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James Brooksby of Kuju studio Double Six speaks to Game Careers .BIZ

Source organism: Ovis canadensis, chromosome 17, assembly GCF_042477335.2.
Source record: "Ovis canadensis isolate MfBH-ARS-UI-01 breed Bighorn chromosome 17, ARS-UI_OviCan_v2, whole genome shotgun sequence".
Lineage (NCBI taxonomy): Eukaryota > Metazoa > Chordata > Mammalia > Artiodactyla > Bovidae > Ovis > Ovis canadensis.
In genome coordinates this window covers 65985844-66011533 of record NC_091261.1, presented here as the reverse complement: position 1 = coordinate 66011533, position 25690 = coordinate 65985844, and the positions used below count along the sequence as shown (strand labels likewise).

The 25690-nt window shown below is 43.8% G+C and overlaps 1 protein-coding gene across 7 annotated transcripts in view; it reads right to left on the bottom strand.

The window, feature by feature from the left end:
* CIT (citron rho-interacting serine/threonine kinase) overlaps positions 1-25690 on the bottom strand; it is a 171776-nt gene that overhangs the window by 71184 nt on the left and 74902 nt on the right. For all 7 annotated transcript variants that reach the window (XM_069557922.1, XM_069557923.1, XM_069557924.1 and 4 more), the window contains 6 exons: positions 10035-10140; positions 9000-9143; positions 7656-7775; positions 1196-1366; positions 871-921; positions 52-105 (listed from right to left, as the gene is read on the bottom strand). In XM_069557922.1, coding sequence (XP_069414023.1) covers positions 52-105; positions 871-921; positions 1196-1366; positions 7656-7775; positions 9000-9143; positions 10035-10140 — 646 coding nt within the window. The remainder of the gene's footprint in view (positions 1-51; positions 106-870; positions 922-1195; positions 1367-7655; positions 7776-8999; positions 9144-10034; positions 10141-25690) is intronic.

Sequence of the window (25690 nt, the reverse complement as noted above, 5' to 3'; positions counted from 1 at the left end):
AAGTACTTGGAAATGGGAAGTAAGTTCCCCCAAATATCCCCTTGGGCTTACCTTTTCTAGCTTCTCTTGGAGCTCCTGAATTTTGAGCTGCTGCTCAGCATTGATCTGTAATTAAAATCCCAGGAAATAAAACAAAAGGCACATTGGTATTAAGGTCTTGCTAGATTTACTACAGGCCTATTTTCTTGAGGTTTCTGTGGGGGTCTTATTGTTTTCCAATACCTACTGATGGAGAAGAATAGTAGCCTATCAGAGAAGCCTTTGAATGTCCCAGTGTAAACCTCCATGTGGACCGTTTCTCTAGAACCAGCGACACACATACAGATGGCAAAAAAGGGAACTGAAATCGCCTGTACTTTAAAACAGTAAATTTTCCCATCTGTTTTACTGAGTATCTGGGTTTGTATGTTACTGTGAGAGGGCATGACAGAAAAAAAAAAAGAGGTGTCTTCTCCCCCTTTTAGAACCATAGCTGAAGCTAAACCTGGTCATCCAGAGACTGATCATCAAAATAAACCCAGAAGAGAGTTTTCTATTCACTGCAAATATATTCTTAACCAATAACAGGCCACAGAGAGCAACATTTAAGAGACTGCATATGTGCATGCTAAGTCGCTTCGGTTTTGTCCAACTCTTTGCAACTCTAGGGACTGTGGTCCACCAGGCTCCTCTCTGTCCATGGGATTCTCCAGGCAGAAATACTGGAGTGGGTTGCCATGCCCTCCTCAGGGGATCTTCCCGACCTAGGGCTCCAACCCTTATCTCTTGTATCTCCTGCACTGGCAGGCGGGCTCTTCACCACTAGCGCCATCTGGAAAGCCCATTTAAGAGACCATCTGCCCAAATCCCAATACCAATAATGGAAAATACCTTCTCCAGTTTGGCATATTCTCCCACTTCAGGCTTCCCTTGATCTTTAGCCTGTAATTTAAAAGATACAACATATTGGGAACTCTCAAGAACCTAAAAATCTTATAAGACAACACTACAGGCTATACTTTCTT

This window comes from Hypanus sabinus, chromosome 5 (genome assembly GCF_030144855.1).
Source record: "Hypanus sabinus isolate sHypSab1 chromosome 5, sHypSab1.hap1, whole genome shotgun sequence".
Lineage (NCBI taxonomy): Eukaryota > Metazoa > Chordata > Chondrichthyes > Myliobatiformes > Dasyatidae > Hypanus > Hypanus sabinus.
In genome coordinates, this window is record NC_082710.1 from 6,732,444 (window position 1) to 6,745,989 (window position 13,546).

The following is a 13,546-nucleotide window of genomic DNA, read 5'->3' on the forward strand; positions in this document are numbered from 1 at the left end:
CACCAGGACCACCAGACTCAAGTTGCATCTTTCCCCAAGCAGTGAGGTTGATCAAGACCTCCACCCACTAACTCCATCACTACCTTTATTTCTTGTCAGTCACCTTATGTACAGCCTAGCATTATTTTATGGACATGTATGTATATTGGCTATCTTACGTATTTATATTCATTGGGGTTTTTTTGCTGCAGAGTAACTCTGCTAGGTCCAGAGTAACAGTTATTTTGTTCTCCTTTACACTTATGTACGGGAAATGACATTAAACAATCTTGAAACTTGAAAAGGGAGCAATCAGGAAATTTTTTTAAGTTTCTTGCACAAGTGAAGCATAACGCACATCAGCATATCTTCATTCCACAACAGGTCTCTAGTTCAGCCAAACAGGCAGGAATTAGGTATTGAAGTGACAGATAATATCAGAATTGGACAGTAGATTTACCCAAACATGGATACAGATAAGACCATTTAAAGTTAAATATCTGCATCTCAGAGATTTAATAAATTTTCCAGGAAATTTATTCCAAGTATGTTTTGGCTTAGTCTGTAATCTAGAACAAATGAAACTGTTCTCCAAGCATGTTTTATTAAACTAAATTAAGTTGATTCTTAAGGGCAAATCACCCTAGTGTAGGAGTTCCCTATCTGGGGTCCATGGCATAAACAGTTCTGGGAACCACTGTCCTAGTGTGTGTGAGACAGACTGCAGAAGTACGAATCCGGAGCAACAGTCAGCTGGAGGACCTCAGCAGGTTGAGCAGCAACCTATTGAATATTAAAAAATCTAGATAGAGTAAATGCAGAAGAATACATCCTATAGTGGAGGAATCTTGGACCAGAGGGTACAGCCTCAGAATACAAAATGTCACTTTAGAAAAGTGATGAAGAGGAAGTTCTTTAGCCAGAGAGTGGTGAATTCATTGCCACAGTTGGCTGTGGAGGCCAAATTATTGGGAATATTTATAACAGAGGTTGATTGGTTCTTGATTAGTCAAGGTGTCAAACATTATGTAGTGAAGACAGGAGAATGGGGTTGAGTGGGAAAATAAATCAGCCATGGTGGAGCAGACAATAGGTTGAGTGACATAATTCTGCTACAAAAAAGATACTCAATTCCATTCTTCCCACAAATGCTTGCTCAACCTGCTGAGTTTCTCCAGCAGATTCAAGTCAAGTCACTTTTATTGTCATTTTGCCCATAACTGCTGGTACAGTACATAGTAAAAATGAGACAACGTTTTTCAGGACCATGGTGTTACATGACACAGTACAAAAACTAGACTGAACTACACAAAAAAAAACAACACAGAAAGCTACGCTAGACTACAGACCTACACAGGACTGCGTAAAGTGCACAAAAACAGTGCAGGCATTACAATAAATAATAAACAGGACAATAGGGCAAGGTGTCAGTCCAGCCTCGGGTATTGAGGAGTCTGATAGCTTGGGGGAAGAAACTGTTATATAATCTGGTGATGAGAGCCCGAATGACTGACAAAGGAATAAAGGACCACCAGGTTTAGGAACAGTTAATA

As a graduate with a Masters Degree specialising in Business James joined Kuju in 1995. He was quickly promoted to Project Manager for titles such as Terracide, Halcyon Sun followed by a number of important prototypes and technology experiments that led to several signed titles. He moved on to become Executive Producer, most notably leading the critically acclaimed Fire Warrior (PS2/PC/PS2Online). He was then Studio Head of Kuju’s Surrey studio, responsible for sales, forming strategies and preparing for the next generation, as well as overseeing Dark Messiah of Might and Magic multiplayer and Dungeons and Dragons: Tactics. He then “span-off” a new studio, “doublesix”, whilst delivering the critically acclaimed and award winning Geometry Wars: Galaxies. James is now leading doublesix into the bold and exciting new world of digital distribution, creating “small” and fun games more like the way they used to be made. James met with David Smith from Game Careers and Interactive Selection at the recent Develop conference in Brighton. His tips for working at a devloper like Kuju: “Obviously, the big thing we are always looking for is talented people and don’t worry so much about what tour qualifications have been. A case in point is myself, I qualified as an engineer but went on to do art and came in through my artistic talents. So people coming in with talent that we can see and is demonstrable so make sure you do something that we can see, that is visible; it is harder for some disciplines than others. Even game designers can download certain packages or buy packages that will allow them to demonstrate their skills. You’ve got packages you can get a hold of and make some level, artists have a portfolio, and programmers can come in and be we can test their skills. But you really need to have raw talent. It’s not necessarily the courses you did at university, the main thing about university is that you finish your course, get to the end and show you can stick it out. If we get people that dropped out halfway through how do I know you are going to make it to the end of the game, and that is really important. Realistically demonstratable talent and we’ll know what we are looking for when you come.”


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